Volume 2 Paper 21

Chromate-free inhibiting pigments for coil-coated galvanised steel

I.M. Zin, S.B. Lyon, S.J. Badger, J.D. Scantlebury and V.I. Pokhmurskii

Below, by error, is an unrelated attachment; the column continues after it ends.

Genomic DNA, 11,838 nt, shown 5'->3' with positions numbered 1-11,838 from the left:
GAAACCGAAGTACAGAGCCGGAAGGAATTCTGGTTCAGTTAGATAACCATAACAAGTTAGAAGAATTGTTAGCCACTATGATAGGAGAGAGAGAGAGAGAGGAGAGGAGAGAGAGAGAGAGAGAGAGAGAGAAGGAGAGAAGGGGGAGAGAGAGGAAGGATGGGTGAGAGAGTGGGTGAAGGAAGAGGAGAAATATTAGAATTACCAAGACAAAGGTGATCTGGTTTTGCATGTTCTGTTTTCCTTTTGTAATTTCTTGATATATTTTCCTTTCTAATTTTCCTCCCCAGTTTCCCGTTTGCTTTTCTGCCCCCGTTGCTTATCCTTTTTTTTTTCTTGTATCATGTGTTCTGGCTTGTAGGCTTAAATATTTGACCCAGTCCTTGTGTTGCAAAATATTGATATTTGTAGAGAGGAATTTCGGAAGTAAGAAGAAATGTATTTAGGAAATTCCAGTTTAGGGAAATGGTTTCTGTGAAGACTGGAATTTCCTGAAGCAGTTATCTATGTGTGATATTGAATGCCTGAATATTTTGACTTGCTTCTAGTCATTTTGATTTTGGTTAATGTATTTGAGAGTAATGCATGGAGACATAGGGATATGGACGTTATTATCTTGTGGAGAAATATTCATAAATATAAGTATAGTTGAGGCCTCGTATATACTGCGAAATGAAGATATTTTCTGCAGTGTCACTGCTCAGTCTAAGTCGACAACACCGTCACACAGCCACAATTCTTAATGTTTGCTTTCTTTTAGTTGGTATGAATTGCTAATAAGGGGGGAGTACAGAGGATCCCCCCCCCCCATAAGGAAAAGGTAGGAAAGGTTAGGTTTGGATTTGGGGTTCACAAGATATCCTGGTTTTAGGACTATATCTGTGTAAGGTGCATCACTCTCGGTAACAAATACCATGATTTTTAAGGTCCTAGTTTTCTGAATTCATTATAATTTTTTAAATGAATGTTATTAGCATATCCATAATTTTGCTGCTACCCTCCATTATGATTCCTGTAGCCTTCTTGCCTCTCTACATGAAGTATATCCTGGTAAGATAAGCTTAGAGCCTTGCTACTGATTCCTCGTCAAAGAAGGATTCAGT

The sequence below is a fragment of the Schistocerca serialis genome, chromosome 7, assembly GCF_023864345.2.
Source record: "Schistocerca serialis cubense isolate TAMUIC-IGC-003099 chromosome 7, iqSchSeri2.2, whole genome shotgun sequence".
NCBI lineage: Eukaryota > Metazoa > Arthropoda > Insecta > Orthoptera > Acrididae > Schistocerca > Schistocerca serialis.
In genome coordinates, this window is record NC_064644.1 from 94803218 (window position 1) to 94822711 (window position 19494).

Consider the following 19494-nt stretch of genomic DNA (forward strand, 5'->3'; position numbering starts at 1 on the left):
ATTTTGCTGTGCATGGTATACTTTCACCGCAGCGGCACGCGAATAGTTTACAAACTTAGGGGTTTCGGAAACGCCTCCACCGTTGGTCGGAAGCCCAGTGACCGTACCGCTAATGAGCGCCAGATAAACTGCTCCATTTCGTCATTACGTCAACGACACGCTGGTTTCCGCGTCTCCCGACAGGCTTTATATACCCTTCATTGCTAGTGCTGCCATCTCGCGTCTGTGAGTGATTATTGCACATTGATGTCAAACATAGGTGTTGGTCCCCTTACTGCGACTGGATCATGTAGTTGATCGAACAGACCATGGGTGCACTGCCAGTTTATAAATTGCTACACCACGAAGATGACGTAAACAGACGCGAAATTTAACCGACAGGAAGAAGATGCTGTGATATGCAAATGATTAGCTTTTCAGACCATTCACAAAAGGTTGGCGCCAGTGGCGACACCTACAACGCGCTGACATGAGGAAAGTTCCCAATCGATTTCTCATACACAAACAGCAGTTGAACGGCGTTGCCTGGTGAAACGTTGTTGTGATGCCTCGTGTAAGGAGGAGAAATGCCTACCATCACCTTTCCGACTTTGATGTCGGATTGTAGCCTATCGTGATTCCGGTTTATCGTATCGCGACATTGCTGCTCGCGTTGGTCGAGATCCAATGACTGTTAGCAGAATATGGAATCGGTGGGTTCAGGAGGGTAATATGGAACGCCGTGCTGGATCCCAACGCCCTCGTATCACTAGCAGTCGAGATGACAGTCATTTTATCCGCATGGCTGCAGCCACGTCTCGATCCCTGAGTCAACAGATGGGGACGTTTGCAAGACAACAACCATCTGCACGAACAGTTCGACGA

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JCSE Volume 2 Paper 21 Submitted 23rd November 1999, published for public review 24th November 1999 Chromate-free inhibiting pigments for coil-coated galvanised steel I.M. Zin, S.B. Lyon, S.J. Badger*, J.D. Scantlebury, V.I. Pokhmurskii Corrosion and Protection Centre, UMIST, P. O. Box 88, Manchester, M60 1QD, UK, *Uniscan Instruments Ltd, Sigma House, Burlow Rd, Buxton, SK17 9JB, UK. mailto2('S.B.Lyon','manchester.ac.uk') §1 Abstract The objective of this work was to study the mechanism of corrosion inhibition by pigments used in coil-coated cladding with focus on chromate substitutes able to provide phosphate and calcium ions. Such pigments include commercial compounds e.g.: Ca2+ ion exchanged silica and zinc phosphate/molybdate. §2 Keywords: inhibitive pigments, galvanised steel, impedance, cut-edge corrosion, SVET Introduction §3 Currently intensive investigations are underway worldwide with the aim of finding substitutes for chromate inhibitors. Phosphates are one of many possible alternatives. They are usually classified as non-oxidising anodic inhibitors in which the presence of oxygen is required for corrosion protection [1,2]. However under certain conditions, phosphates may also act as cathodic inhibitors. Their action consists in precipitation of a phosphate film on a metal surface and quality of the film (i.e. compactness and barrier properties) defines the inhibition efficiency. §4 Uhlig et al. [3] found that the enhanced efficiency of polyphosphate in reducing the corrosion rate, in conjunction with the divalent ions Ca2+ or Zn2+, was connected with the formation on the cathodic areas of a diffusion barrier layer impeding access of oxygen to the iron surface. Szklarska-Smialowska and Mankowski [4] found from measurement of the potentiodynamic kinetic polarisation of iron in dilute aerated orthophosphate solutions containing Ca2+, that orthophosphates inhibit the cathodic process by covering the surface with a film of sparingly soluble calcium phosphate as the result of the reaction: 2HPO42- + 2OH- + 3Ca2+ = Ca3(PO4)2 + 2H2O The OH- ions involved in the reaction are derived from the cathodic reduction of oxygen. The film is claimed to be effective by limiting access of dissolved oxygen to the metal surface. Andrzejachek [5] found that the cathodic reduction of oxygen on iron in tap water is inhibited by acidified Na3PO4 solution as a result of cathodic adsorption of positively charged colloidal particles of calcium and magnesium phosphates. Thus, in this way a highly protective film can be deposited on metal surfaces in solutions containing phosphate inhibitors and calcium salts. However, it is well known that the function of soluble inhibitors in corrosive solutions differs from their behaviour when used as inhibiting pigments distributed in an organic coating. Additionally, the screening effect of a polymeric binder influences the leaching of inhibitive ions into the solution. This causes the pigment solubility to be much lower compared to solution-phase inhibitors. Thus, this work describes an investigation of the synergetic inhibitive properties of calcium ion-exchanged silica combined with zinc phosphate/molybdate in the solution phase as well as dispersed in an organic coating. Experimental §5 The corrosion behaviour of bare galvanised steel was investigated using electrochemical impedance spectroscopy (EIS). The measurements were carried out using a three-electrode electrochemical cell with a sample testing area of 4.5 cm2 and with a platinum auxiliary electrode as a counter and saturated calomel as reference electrode. The impedance measurements were carried out close to the corrosion potential using an ACM potentiostat and a Solartron Frequency Response Analyser 1250 in the 10000 to 0.005 Hz frequency range. The signal amplitude was 10 mV. The impedance spectra were interpreted with the Equivalent Circuit software program written by Boukamp [6]. Polarisation measurements on the same samples were carried out using the same three-electrode electrochemical cell and an ACM potentiostat. §6 All electrochemical measurements were carried out in an artificial acid rain solution (at the natural concentration) [7]. Extracts of the pigments zinc phosphate/molybdate (Actirox 106), calcium ion-exchanged silica (Shieldex CP7394), strontium chromate and the double extract of zinc phosphate/molybdate and calcium ion-exchanged silica were prepared by introducing 2 g of each pigment into 1 litre of acid rain solution, stirring for 24 hours and then filtering twice. §7 The ability of the various pigment extracts to reduce galvanic current between zinc and steel at a cut edge was evaluated using a model cell [8]. This consisted of a "sandwich" of steel sheet, plastic film and zinc foil mounted in epoxy resin, Figure 1, and immersed in artificial acid rain solution saturated with each of the inhibiting pigments. The zinc and steel components of the cell were connected to a Zero Resistance Ammeter (ZRA) in order to measure the galvanic current. §8 Figure 1: Schematic diagram of galvanic sandwich cell §9 Coated samples were prepared from hot-dip galvanised (HDG) mild steel sheet, with a zinc layer of 15 m m. An inhibitor-containing polyester primer (5 m m) and polyester top-coat (20 m m) were applied using a draw-bar. Four different primer formulations were used, namely zinc phosphate/molybdate, calcium ion-exchanged silica, strontium chromate and a zinc phosphate/molybdate plus calcium ion-exchanged silica blend. Laser-ablation was used to place a 1 cm long scribe through the zinc, primer and topcoat layers. The laser spot size (and hence scribe width) was 180 m m, and the depth was 50 m m thus exposing the steel substrate. §10 Scanning Vibrating Electrode measurements were performed using an EG&G Instruments SVP100. This instrument was used to make measurements of the local potential gradients (and hence the localised corrosion activity) at scratches in pigmented polyester coatings applied onto galvanised steel. The instrument incorporates a platinum microelectrode, which is electrochemically sharpened to 5 m m diameter at the tip and also platinised in order to reduce the interfacial impedance at the electrode/solution interface. This microelectrode is vibrated in a plane perpendicular to the sample surface, at an amplitude of 30 m m, and the potential is measured at the upper and lower limits of the amplitude via an electrometer and lock-in amplifier. All experiments were carried out at the free corrosion potential. Results and discussion Impedance of galvanised steel in pigment extracts. §11 Electrochemical impedance spectroscopy data of galvanised steel in all single extracts of the pigments and in the zinc phosphate/molybdate plus calcium ion-exchanged silica blend show a depressed semicircle, Figure 2. In case of both chromate and the blend the full semicircle cannot be observed, due to the very effective corrosion inhibition. §12 Figure 2: Impedance of galvanised steel after 1 day immersion in acid rain solutions saturated by: -¨ -zinc phosphate/molybdate; -n -; calcium ion-exchanged silica; -D - zinc phosphate/molybdate + calcium ion-exchanged silica; -*- Strontium Chromate §13 Calculation of the impedance components was carried out with the equivalent circuit Re(QdlRt), where Re is the resistance of the electrolyte, Rt the metal transfer resistance, and Qdl the constant phase element. The replacement of conventional double layer capacitance by the Qdl in the equivalent circuit gives a good simulation of the experimental data with a minimal error. §14 It was established, Figure 3, that the initial charge transfer resistance is about 10 times higher for galvanised steel in strontium chromate and the zinc phosphate/molybdate plus calcium ion-exchanged silica mixture compared to zinc phosphate/molybdate or calcium ion-exchanged silica alone. This clearly shows a considerable synergetic effect due to the inhibitor combination, because the sum of impedance values observed in the single pigment extracts is about 5-10 times less compared to the impedance in the blend extract. One possible explanation of the effect is the formation of a highly protective surface film on galvanised steel caused by an interaction of phosphate and calcium ions, released from silica after ion exchange, and zinc surface. Changes in the admittance Yo and the component n of Qdl confirm the film development. §15 Figure 3: The variation of Rct with time for galvanized steel in acid rain solution saturated by: : -¨ -zinc phosphate/molybdate; -n -; calcium ion-exchanged silica; -D - zinc phosphate/molybdate + calcium ion-exchanged silica; -*- Strontium chromate §16 Inhibition of cut edge corrosion of coil-coated galvanised steel in acid rain by chromate-free pigments. §17 All saturated solutions to some extent decrease the galvanic current in the model cell compared with the blank solution, Figure 4. §18 Figure 4 The variation of galvanic current of the model cell in acid rain saturated by different pigments (click for a full-size image). §19 The strontium chromate solution has the best inhibitive properties with the current decreasing to 0.5 mA after only 100 minutes exposure. Other pigments (zinc phosphate/molybdate and calcium ion-exchanged silica) during the test reached only a level of 4 mA and their inhibitive efficiency is thus about 50%-60% compared to the corrosion of the metal in the blank acid solution. The acid rain solution, saturated with both zinc phosphate/molybdate and calcium ion-exchanged silica, is close in efficiency to chromate solution with a minimal current of 0.8-1.0 mA. However, this solution differs from the chromate solution by the longer period which is needed to reach the minimal steady galvanic current. §20 The role of silica in the inhibiting system zinc phosphate/molybdate plus calcium ion-exchanged silica on the kinetics of electrochemical reactions is not so clear. Amaral and Muller [13] have found that addition of silica (SiO2) to alkaline solution increased film resistance, decreased its capacitance and affected the kinetics of interfacial electrochemical reactions, leading to an increase in the charge transfer resistance. Armstrong and Zhou [14] concluded that calcium ion-exchanged silica pigment could act through formation of Ca2+ and polysilicate ions in solution. The polysilicate anions adsorb on the iron surface and inhibit oxygen reduction and iron dissolution. §21 SVET study of organic coatings containing inhibitive pigments. §22 It was interesting to investigate the effectiveness of these chromate-free pigments when they are incorporated into an organic coating. The protective action of pigments starts after coating damaging, therefore coatings with artificial defects were studied. The corrosion of coated metallic samples with through-coating defects takes place on a local scale and clear separation of anodic and cathodic parts must exist. The Scanning Vibrating Electrode Technique (SVET) is a promising method to study localised corrosion processes [15-18], and therefore was employed to measure the localised corrosion activity in the vicinity of laser-ablated artificial defects. §23 The measured distributions of potential around the scratches, upon initial exposure and after 7 days, are given as 2-dimensional area maps for each inhibitor. As indicated by the shaded scale below each map, relatively dark areas on the map represent local anodic sites, whereas the lighter areas represent cathodic sites. The map for initial exposure of the zinc phosphate/molybdate/calcium ion-exchanged silica mixture, shown in Figure 5 (left picture), shows intense corrosion activity at the scribe, with an uneven distribution of relatively negative (anodic) and positive (cathodic) sites along the scribe length. Isaacs and co-workers have previously observed these non-symmetrical distributions at mechanically produced artificial scribes on painted zinc and zinc alloy coated steels [18]. The effect was attributed to the localised film breakdown at certain areas on the mostly passive zinc surface, which subsequently lead to intense pitting corrosion. Figure 5 (right picture) shows the area map of solution potential after 7 days, with a clear reduction in the measured activity. §24 Figure 5: SVET maps of local solution potentials for the zinc phosphate/molybdate plus calcium ion-exchanged silica pigment combination: left picture initial exposure, right picture after 7 days (click for the full-size image). §25 The initial SVET potential map for strontium chromate also shows a number of local anodic and cathodic sites along the scribe length, though the initial intensity of these active sites is less than that for the zinc phosphate/molybdate plus calcium ion-exchanged silica combination. After 7 days immersion, the corrosion activity at the scribe has visually decreased to a level comparable with that for the zinc phosphate/molybdate plus calcium ion-exchanged silica combination. Similar trends are seen when comparing the data for zinc phosphate/molybdate and calcium ion-exchanged silica separately. However, in order to make a quantitative assessment of activity, the total anodic potential measured at every data point was summed for each map and is displayed in Figure 6 which shows the total anodic activity measured daily for all 6 samples. The results for the entire 7-day immersion period indicate that all samples reach approximately the same level of activity after 72 hours. However, closer inspection of the results between 72 and 168 hours gives a clearer indication of the comparative performance. Though the initial summed potential upon immersion for the zinc phosphate/molybdate plus calcium ion-exchanged silica combination was the highest of all the samples, Figure 6 (b) illustrates that the corrosion activity in this sample decreased rapidly up to 96 hours after which it was comparable to that of strontium chromate. §26 Figure 6: Summed local anodic potential versus time for the period: 0-168 hours (left) and from 72 to 168 hours (right) -¨ -zinc phosphate/molybdate; -n -; calcium ion-exchanged silica; -Å - zinc phosphate/molybdate + calcium ion-exchanged silica; -*- Strontium chromate  (click for a full-size image). Conclusions §27 The combination of zinc phosphate/molybdate and calcium ion exchange silica  has significant anticorrosion effect for galvanised steel in the acid rain solution compared to the pigments used alone. §28 The charge transfer resistance of galvanised steel in acid rain saturated with a combination of zinc phosphate/molybdate and calcium ion-exchanged silica that of in acid rain in strontium chromate and is much lower than single pigment extracts. §29 It was established by using a model galvanic cell that the acid rain solution saturated by the pigment mixture zinc phosphate/molybdate plus calcium ion-exchanged silica has a similar inhibiting efficiency for cut edge corrosion of galvanised steel as acid solution saturated by strontium chromate. §30 The SVET method has been applied to the study effectiveness of corrosion prevention in scribed pigmented coil coatings on galvanised steel. The technique was able to map and quantify discrete anodic and cathodic sites along the scribe, which were due to the inherent localised corrosion behaviour of zinc. By summing the anodic potentials measured using SVET for each scan, a quantitative comparison was made of a number chromate and chromate-free inhibitors. The best corrosion inhibiting performance was offered by a blend of two chromate-free formulations. References §31 1.	M. Pryor, M. Cohen, J. Electrochem. Soc. 98 (1951) 263. 2.	U.R. Evans, Corrosion and Oxidation of Metals, pub. Arnold, London (1960). 3.	H.H. Uhlig, D.N. Triadis, M. Stern, J. Electrochem. Soc.102 (1955) 59. 4. Z. Szklarska-Smialowska, J. Mankowski. Centre Belge D'etude Et De Documentation Des Eaux. 20, N288 (1967) 474. 5.	B.J. Andrzejaczek. Br. Corros. J., 14 (1979) 176. 6.	B.A. Boukamp, Equivalent Circuit. Version 3.97, Techn. U. of Twente, May 1989. 7.	J.B. Johnson, S. Haneef, G.E. Thompson, G.C. Wood, European Cultural Heritage Newsletter, 2, 4, (1988) 13. 8.	R.L. Howard, S.B. Lyon, J.D. Scantlebury, Proceedings 13th ICC, Melbourne, Australia, 26-30 November 1996, Paper 022. 9.	G.N. Bhar, N.C. Debnath, S. Roy, Surf. and Coat. Technol., 35 (1988) 171. 10.	M. Kamrath, P. Mrozek, A. Wieckowski, Langmuir. 9 (1993) 1016. 11.	Y. Tanizawa, T. Suzuki, J. Chem. Soc., Faraday Trans. 91, (19) (1995) 3499. 12.	B.P.F. Goldie, J Oil Col. Chem. Assoc. N9 (1988) 257. 13.	S.T. Amaral, I.L. Muller, Corrosion. 55, N 1 (1999) 17. 14.	R.D. Armstrong, S. Zhou, Corros. Sci. 28 , N12 (1988) 1177. 15.	H. S. Isaacs, J. Electrochem. Soc., 135, N9 (1988) 2180. 16. F. Zou, C. Barreau, R. Hellouin, D. Quantin, D. Thierry, Galvatech'95, (1995) 857. 17.	D. A. Worsley, H. N. McMurray, A. Belghazi, Chem. Commun., (1997) 2369. 18. H. S. Isaacs, A. J. Aldykiewicz Jr., D. Thierry, T. C. Simpson, Corrosion, 52, (1996) 163.